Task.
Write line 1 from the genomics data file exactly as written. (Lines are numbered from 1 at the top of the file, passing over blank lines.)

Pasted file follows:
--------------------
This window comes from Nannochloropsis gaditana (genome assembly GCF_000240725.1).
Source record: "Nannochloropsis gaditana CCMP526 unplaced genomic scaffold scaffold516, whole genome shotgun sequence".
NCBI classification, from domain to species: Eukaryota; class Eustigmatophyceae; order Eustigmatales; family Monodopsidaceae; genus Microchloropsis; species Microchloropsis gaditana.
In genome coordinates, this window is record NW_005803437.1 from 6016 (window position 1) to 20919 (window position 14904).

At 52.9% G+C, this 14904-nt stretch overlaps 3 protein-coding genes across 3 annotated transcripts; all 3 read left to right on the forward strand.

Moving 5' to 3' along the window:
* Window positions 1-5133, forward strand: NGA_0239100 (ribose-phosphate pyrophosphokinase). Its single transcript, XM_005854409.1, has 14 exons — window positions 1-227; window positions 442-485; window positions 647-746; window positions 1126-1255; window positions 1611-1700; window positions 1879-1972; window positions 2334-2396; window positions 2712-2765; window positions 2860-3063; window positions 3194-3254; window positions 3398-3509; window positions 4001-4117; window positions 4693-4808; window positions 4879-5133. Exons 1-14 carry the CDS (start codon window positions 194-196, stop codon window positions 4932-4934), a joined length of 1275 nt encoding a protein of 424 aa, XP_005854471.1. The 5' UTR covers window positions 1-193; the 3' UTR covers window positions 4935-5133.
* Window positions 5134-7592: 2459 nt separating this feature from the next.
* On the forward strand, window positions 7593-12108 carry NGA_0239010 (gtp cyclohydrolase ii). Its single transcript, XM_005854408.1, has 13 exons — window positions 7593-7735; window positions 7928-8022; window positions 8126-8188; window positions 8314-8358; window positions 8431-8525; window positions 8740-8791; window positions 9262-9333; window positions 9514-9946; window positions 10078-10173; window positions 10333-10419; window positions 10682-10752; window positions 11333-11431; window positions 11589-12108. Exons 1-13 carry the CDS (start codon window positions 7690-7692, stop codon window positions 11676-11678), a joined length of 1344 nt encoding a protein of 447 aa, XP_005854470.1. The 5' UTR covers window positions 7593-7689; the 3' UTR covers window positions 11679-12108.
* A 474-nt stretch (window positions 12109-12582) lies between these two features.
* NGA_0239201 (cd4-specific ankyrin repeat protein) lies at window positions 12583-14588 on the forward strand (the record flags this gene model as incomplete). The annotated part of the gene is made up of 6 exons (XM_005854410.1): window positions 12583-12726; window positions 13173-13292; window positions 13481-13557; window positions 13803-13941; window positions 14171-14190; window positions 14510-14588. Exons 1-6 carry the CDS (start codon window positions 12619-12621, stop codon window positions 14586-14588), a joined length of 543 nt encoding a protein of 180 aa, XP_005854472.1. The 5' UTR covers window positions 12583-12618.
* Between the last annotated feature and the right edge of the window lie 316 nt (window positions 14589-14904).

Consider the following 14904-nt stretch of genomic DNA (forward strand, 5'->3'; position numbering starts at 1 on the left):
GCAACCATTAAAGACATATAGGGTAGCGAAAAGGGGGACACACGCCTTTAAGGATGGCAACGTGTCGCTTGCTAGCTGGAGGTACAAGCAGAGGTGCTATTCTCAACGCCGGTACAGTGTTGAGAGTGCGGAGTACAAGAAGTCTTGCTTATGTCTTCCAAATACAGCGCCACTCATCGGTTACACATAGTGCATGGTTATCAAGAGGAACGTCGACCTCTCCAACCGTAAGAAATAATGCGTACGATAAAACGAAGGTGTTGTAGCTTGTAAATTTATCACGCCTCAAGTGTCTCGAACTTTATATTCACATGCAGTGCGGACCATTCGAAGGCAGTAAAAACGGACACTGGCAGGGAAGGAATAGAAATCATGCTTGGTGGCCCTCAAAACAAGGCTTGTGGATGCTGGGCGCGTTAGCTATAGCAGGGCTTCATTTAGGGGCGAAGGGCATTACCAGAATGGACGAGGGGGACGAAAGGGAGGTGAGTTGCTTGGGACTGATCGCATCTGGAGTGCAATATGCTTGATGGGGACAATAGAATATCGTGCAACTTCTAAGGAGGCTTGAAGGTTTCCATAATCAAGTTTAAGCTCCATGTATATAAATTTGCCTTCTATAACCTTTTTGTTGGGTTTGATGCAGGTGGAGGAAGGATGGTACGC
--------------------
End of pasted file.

This window comes from Nannochloropsis gaditana (genome assembly GCF_000240725.1).